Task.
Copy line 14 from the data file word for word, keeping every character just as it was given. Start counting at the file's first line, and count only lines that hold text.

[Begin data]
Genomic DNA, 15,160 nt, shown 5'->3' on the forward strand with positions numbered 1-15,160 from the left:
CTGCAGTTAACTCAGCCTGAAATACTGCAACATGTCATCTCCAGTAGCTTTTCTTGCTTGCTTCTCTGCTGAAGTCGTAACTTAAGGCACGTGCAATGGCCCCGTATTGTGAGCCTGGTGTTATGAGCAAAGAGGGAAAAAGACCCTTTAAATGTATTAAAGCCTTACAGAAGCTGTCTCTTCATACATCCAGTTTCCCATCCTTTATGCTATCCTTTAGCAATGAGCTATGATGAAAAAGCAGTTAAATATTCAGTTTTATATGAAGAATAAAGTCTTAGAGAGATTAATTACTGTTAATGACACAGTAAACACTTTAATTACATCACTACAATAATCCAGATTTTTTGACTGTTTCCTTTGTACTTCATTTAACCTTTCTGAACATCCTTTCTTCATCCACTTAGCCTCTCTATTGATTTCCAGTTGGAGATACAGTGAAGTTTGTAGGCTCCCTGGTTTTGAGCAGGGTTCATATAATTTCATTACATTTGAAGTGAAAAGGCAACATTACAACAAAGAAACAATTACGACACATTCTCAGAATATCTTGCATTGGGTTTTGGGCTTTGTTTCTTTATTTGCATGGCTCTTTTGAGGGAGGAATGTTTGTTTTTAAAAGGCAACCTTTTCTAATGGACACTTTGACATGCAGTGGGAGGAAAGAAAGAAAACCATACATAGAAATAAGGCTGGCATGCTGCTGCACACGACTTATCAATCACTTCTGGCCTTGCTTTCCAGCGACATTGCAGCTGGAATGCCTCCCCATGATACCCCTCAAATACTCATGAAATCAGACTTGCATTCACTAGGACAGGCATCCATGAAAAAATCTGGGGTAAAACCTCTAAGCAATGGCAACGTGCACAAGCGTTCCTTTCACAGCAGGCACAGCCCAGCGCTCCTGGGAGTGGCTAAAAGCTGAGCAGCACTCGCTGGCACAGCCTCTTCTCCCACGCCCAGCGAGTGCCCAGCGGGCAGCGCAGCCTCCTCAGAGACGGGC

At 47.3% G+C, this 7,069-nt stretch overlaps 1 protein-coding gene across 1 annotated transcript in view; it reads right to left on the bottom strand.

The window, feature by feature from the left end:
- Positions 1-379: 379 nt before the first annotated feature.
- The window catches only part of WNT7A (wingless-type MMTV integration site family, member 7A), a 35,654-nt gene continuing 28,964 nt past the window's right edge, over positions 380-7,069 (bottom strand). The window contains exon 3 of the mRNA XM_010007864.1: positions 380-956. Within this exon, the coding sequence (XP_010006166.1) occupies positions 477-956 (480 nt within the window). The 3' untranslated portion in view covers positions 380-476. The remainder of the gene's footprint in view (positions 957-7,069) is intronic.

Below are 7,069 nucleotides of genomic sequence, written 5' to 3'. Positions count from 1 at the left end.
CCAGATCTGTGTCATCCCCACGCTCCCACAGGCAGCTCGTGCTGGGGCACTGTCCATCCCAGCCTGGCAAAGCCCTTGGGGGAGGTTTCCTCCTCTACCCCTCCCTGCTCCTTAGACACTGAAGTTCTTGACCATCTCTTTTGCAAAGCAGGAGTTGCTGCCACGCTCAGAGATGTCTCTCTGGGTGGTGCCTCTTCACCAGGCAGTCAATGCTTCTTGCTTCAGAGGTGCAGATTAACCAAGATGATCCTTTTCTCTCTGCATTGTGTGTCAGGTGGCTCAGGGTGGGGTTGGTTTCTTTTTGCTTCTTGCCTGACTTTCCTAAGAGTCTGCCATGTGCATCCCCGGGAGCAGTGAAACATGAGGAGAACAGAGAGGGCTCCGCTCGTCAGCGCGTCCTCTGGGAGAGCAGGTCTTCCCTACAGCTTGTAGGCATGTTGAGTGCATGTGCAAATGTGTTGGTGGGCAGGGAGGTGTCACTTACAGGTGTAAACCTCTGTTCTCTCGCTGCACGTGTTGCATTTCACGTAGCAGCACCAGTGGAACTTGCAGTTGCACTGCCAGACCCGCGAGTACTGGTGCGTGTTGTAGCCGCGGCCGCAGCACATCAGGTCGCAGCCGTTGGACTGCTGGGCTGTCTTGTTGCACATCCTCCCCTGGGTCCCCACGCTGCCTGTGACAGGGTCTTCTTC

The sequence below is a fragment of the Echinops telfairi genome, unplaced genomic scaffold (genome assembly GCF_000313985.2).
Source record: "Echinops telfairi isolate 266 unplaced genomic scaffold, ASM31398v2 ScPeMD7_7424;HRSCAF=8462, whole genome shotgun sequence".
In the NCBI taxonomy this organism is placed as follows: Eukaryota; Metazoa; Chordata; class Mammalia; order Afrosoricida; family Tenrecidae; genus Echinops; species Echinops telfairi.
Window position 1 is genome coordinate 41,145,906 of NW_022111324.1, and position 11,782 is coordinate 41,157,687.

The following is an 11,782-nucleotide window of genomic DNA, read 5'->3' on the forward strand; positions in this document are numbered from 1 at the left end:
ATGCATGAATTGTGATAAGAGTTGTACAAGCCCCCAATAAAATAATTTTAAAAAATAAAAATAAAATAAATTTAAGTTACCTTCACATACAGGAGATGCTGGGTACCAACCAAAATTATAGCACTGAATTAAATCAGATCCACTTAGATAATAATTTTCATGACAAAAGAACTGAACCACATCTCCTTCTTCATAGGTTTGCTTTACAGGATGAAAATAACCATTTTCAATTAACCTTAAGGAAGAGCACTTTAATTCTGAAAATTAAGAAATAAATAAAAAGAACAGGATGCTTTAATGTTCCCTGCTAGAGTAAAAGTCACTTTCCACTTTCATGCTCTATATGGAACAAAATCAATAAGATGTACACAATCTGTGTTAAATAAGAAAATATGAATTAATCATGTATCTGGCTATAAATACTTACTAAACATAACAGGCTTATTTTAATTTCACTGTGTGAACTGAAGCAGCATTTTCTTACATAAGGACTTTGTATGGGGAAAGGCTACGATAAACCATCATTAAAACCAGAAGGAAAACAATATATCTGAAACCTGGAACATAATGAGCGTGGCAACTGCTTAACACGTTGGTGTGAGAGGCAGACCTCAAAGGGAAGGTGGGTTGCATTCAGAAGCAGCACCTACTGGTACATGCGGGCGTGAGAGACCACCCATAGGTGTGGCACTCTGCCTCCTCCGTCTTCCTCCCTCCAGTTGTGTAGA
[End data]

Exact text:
ATGCATGAATTGTGATAAGAGTTGTACAAGCCCCCAATAAAATAATTTTAAAAAATAAAAATAAAATAAATTTAAGTTACCTTCACATACAGGAGATGCTGGGTACCAACCAAAATTATAGCACTGAATTAAATCAGATCCACTTAGATAATAATTTTCATGACAAAAGAACTGAACCACATCTCCTTCTTCATAGGTTTGCTTTACAGGATGAAAATAACCATTTTCAATTAACCTTAAGGAAGAGCACTTTAATTCTGAAAATTAAGAAATAAATAAAAAGAACAGGATGCTTTAATGTTCCCTGCTAGAGTAAAAGTCACTTTCCACTTTCATGCTCTATATGGAACAAAATCAATAAGATGTACACAATCTGTGTTAAATAAGAAAATATGAATTAATCATGTATCTGGCTATAAATACTTACTAAACATAACAGGCTTATTTTAATTTCACTGTGTGAACTGAAGCAGCATTTTCTTACATAAGGACTTTGTATGGGGAAAGGCTACGATAAACCATCATTAAAACCAGAAGGAAAACAATATATCTGAAACCTGGAACATAATGAGCGTGGCAACTGCTTAACACGTTGGTGTGAGAGGCAGACCTCAAAGGGAAGGTGGGTTGCATTCAGAAGCAGCACCTACTGGTACATGCGGGCGTGAGAGACCACCCATAGGTGTGGCACTCTGCCTCCTCCGTCTTCCTCCCTCCAGTTGTGTAGA